Islamophobia Is a Racism

Islamophobia manifests itself through the surface characteristics of race. We wrongly think we can judge another's character by the color of their skin, the style of their clothing, or the Middle Eastern sound of their name. This is not a vigilance worth protecting; this is a racism.
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This article originally appeared on NonProphet Status.

Here's a disturbing trend: With alarming frequency, we are hearing stories of American people of color being murdered or assaulted for looking like Muslims. In a recent case, a Florida resident was shot repeatedly with a pellet gun outside of a Walmart. The victim, Cameron Mohammed, was actually armed with a real gun but chose not to fire. While his actions -- or rather, inaction -- could motivate an important conversation on forgiveness and ethical gun ownership, this event also characterizes a fundamental characteristic of Islamophobia: it is, largely, a form of racism.

Associate editor at Religion Dispatches Haroon Moghul has written a quite lengthy and thorough account of Islamophobia in the wake of the murder of Sunando Sen, an American Hindu who died a grisly, horrifying death for appearing Muslim. Moghul's piece is largely a response to critics who see the term "Islamophobia" itself as a tool to silence thoughtful criticism of Islam and it greatly succeeds in this respect. It is absolutely worth your time to work your way through it. However, I don't believe that Moghul quite goes far enough when discussing the intersection of race and Islamophobia, and his account doesn't seem consistent with the data provided from these recent violent incidents.

The case of Cameron Mohammed is notable for being perhaps the most explicit example of how race is what moves Islamophobes to hate. Mohammed's assailant explicitly asked him if he was in fact Muslim or from the Middle East and when he answered negatively (Mohammed was born in the Caribbean and raised in Florida), this did not stop the attack. Nor did it stop the racial slurs which accompanied the violence. The assailant's remarks to the police after the incident also betray the real motive: "When deputies told him his victim wasn't Muslim, he told them he didn't care, that 'they're all the same,' Schoneman told reporters."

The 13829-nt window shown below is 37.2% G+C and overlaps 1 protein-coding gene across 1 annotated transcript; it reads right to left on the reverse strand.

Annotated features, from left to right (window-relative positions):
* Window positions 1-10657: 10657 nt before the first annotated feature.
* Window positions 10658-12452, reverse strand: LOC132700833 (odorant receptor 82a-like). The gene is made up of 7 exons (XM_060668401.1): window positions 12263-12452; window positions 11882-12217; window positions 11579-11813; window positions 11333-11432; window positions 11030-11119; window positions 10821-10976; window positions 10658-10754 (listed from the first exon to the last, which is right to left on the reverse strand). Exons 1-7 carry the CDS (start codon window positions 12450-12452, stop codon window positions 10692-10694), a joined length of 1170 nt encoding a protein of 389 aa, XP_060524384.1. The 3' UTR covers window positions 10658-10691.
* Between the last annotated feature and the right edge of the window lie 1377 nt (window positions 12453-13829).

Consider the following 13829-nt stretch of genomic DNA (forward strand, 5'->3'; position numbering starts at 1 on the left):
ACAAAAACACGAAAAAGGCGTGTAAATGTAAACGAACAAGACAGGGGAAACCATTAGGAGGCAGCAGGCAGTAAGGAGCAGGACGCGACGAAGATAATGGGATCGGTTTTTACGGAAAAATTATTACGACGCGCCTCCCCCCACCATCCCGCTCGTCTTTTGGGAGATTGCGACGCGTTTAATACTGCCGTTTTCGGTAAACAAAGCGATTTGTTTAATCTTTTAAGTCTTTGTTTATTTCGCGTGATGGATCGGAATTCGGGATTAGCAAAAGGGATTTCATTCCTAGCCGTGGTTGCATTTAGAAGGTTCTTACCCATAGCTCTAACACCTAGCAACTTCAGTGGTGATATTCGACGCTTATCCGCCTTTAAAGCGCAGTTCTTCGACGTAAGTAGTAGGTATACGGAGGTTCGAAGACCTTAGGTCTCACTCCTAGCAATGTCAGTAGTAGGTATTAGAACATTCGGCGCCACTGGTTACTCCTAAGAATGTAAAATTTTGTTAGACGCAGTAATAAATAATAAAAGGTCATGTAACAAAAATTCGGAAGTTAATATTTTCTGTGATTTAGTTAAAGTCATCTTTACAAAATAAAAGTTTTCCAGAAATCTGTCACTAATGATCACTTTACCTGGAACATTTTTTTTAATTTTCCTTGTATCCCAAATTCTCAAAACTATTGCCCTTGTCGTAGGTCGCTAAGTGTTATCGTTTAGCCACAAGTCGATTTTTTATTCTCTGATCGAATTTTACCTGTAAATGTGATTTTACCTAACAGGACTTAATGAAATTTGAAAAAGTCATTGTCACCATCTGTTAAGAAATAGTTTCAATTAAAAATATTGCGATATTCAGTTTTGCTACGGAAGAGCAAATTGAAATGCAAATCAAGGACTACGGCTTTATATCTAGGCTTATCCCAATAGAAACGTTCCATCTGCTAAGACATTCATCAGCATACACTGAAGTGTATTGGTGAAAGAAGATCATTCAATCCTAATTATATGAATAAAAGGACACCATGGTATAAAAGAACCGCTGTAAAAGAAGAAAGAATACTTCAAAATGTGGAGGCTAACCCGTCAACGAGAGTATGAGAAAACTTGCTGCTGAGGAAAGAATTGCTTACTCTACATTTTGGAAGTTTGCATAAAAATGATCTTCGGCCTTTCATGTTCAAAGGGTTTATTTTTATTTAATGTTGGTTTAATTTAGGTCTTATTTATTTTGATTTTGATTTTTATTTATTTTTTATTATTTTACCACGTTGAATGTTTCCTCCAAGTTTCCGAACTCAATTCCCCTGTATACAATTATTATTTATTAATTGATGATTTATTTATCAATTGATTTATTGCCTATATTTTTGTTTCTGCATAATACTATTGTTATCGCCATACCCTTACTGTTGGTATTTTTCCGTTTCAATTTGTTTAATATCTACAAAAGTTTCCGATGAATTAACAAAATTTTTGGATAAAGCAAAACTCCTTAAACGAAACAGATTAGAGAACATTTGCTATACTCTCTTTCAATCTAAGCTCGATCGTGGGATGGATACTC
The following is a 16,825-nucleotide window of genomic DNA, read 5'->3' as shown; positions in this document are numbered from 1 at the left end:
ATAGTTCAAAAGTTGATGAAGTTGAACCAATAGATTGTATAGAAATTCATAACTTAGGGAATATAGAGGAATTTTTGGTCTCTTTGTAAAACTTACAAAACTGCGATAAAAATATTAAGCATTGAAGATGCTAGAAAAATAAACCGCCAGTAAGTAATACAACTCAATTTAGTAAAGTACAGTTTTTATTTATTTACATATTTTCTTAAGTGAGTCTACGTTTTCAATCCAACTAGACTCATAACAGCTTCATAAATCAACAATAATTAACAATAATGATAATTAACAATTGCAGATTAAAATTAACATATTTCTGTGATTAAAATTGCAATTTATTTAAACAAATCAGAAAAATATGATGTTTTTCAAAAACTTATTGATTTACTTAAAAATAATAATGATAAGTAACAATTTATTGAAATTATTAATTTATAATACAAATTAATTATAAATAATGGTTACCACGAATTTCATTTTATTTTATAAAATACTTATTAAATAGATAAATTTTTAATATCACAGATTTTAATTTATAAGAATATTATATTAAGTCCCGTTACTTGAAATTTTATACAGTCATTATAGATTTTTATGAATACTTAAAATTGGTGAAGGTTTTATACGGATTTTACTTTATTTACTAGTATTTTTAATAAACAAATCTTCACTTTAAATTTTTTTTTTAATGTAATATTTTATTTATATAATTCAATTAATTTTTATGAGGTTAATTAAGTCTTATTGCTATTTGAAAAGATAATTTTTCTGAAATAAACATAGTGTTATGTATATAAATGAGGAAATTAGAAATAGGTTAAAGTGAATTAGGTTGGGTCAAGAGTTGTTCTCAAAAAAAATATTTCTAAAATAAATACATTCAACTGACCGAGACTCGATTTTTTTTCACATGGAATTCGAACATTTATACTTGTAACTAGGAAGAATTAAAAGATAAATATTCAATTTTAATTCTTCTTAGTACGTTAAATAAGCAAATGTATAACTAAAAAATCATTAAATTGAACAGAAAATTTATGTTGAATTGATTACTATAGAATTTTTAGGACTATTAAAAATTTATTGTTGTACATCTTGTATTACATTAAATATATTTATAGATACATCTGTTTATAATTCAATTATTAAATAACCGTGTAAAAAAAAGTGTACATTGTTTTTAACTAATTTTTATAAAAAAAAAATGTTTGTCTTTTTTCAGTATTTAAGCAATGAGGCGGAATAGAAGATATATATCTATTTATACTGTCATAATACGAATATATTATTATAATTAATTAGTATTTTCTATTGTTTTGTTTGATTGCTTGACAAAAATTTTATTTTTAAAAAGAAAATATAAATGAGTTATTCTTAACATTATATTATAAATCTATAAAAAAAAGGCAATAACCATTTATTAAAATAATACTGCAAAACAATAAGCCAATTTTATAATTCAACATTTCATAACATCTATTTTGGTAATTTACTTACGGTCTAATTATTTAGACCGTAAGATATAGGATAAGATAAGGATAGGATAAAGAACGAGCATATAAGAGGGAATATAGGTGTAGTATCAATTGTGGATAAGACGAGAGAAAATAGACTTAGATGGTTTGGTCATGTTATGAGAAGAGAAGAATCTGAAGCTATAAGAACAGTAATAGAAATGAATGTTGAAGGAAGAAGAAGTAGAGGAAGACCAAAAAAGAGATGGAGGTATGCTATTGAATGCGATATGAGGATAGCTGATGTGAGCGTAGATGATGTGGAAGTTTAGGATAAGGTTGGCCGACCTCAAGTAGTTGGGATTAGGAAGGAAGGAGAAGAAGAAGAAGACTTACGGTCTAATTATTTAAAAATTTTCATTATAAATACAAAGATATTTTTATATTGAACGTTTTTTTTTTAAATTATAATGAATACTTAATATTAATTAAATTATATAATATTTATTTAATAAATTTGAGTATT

"They," brown people, are all the same.

What is interesting about the prevalence of Islamophobic crime as of late is that, to some extent, it hasn't even been directed at Muslims. And when the perpetrators of this sort of crime are confronted with the fact that the brown person they murdered or assaulted didn't represent the ideology they thought they were combating, they rush to justify their attack. Mohammed's attacker did this by implying that all brown people have some stake in extremist Islam; Sen's attacker had a similar justification when authorities told her that Sen was actually a Hindu from India: "I pushed a Muslim off the train tracks because I hate Hindus and Muslims ever since 2001 when they put down the twin towers I've been beating them up."

You don't actually have to "be" a Muslim in any theological or cultural sense in order to be singled out for assault by this logic. Rather, what matters is how you look. This seems like a slam-dunk case for classifying Islamophobia as a type of racism, but Moghul raises an interesting objection: